Lane’s General Store


 
Submitted Photo
Willie and Mary Lane standing in front of Lane’s General Store with its many services. Photo: prior to 1964.

By Christy Porter,
Managing Editor

  In times gone by, the central gathering place of most settlements was the local General Store, which oftentimes housed the local post office in addition to stocking the needs of the community.
  One such location was situated in Duke, Mo. and was known as Lane’s General Store, with long-time proprietor Mary Lane and her husband Willie. Mary Lane and the store were synonymous with each other, according to the locals.
  Duke is a community in the far southwest corner of Phelps County, approximately 13 miles northwest of Licking and five miles east of Fort Leonard Wood on Missouri Route K, and two miles east of a meander in the Big Piney River in the Mark Twain National Forest.
  According to the Phelps County Place Names 1928-1945, the community was named after Duke’s Mixture, a brand of pipe tobacco sold at the local country store. Of course Duke was named prior to the Lane’s opening their store in the ‘40’s, but perhaps they carried the Duke’s Mixture as well.
  The main part of the Lane’s General Store building was actually moved from the CCC camp located near Duke. The Lanes added on living quarters and a feed store to the rear and right. Over the years, the building has been remodeled, but while the Lane’s owned the store there were few changes to its appearance. It remained in the family until after the doors closed circa 1988. 
  Lane’s had hardwood floors throughout and Ronnie Lane, Mary and Willie’s grandson remembers the “red stuff” that was sprinkled on the floor to clean them; it was swept up with the dirt. The store was heated by wood with a potbelly stove. Benches were located by the stove and at the entrance in front of the candy case. “There were lots of stories told, true or not, on those benches at the store,” says Ronnie. The general store was the place to visit and socialize. Hunters, trail riders, fishermen and outdoorsmen on their way to the river would often stop by.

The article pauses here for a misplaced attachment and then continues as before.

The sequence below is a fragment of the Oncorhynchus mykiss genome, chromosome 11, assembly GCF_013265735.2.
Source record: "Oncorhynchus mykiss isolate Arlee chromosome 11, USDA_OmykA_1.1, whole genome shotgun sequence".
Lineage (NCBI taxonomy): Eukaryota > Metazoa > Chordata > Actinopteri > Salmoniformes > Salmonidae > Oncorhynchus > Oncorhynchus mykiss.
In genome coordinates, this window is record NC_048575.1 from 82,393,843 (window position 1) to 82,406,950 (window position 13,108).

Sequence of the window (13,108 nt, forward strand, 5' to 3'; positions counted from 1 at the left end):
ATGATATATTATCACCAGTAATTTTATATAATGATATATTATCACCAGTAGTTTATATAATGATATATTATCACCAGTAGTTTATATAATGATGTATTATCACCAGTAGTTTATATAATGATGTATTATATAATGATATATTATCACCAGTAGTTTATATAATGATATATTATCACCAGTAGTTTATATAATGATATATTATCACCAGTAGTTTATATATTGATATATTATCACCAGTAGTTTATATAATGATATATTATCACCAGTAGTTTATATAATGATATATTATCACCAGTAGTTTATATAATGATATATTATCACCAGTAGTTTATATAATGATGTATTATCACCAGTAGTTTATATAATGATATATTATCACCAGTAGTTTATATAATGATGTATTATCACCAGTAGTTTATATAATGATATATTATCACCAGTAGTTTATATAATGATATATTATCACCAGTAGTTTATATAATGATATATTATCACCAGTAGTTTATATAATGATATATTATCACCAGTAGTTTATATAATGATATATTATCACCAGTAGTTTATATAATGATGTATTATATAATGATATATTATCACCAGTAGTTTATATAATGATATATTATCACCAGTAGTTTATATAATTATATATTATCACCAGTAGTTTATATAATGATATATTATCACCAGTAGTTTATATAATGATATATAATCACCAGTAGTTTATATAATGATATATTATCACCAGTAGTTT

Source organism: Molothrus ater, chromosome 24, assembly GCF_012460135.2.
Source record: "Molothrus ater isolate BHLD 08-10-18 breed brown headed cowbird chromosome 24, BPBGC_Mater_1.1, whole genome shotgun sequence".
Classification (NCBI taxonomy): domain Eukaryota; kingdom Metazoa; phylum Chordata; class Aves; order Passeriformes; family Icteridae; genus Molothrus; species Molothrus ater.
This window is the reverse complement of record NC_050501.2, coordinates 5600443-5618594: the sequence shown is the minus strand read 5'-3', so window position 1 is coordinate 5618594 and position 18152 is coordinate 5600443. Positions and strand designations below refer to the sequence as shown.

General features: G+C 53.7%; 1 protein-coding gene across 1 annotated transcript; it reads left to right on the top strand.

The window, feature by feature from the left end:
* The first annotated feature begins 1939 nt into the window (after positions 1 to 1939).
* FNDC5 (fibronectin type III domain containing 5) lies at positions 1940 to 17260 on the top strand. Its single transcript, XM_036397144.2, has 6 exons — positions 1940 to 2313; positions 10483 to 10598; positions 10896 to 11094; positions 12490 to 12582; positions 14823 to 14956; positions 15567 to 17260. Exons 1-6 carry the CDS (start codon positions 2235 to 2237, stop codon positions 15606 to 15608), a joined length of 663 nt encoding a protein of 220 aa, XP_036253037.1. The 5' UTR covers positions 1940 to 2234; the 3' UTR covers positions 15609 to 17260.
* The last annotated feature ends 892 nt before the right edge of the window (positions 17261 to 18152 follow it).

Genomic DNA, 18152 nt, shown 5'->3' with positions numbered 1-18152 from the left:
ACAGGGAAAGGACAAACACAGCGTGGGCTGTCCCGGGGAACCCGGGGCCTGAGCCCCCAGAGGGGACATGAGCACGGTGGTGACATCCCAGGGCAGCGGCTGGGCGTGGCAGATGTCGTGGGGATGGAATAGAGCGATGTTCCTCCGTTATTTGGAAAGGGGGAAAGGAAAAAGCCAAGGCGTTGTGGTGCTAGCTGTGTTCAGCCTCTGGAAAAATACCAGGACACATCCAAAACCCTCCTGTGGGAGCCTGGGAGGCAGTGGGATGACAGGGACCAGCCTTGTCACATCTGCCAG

For a time Mary also wrote a column for The Licking News reporting on Duke happenings, nature and weather. She very likely was the perfect person to write this column.
  Ronnie humorously recalls that his Grandpa Willie had two dogs, one was a fuzzy white dog-called Snowball, the other a small bulldog; they mostly stayed inside. The bulldog only had three legs, one front and two hind legs. The bulldog loved candy bars and would beg for them by dancing on his hind legs. Hunters stopping by would treat the bulldog with chocolate. Lane’s General Store supplied entertainment to many with the dancing dog and with the storytelling supplied by customers.
  Long ago, suppliers did not deliver to their customers, so Harry Lane, Ronnie’s father, picked up product for the store in his 1958 Chevy flatbed truck equipped with stock racks. He would go into Rolla for bread at the bakery, ice cream at Tucker’s Dairy, and soda pop and feed and deliver it to Lane’s General Store.
  The Lane store, as many general stores in its time, stocked general merchandise to meet the needs of its customers including groceries, meat, dairy, canned vegetables, dog food, chicken feed and corn. General supplies included fabric, thread, buttons, over the counter medicine and basic medicinal supplies. The stock was largely decided by the needs of the store customers and was likely the main place they shopped on a regular basis.
Submitted Photo
Mary Lane greeting customers from an 
NSTR Trail Ride in October 1987, 
shortly before the store closed.
  Don ‘Doc’ Hatch, local schoolteacher, remembered the Lane store from stopping by on the way to the river to fish. “It was typical of an old time grocery store. I associate it with the good feeling of being in the country, on a fishing trip and relaxing,” says Hatch. “I also remember the sandwiches that could be purchased and the antiques that were used as an everyday part of doing business, specifically the old-time cash register.”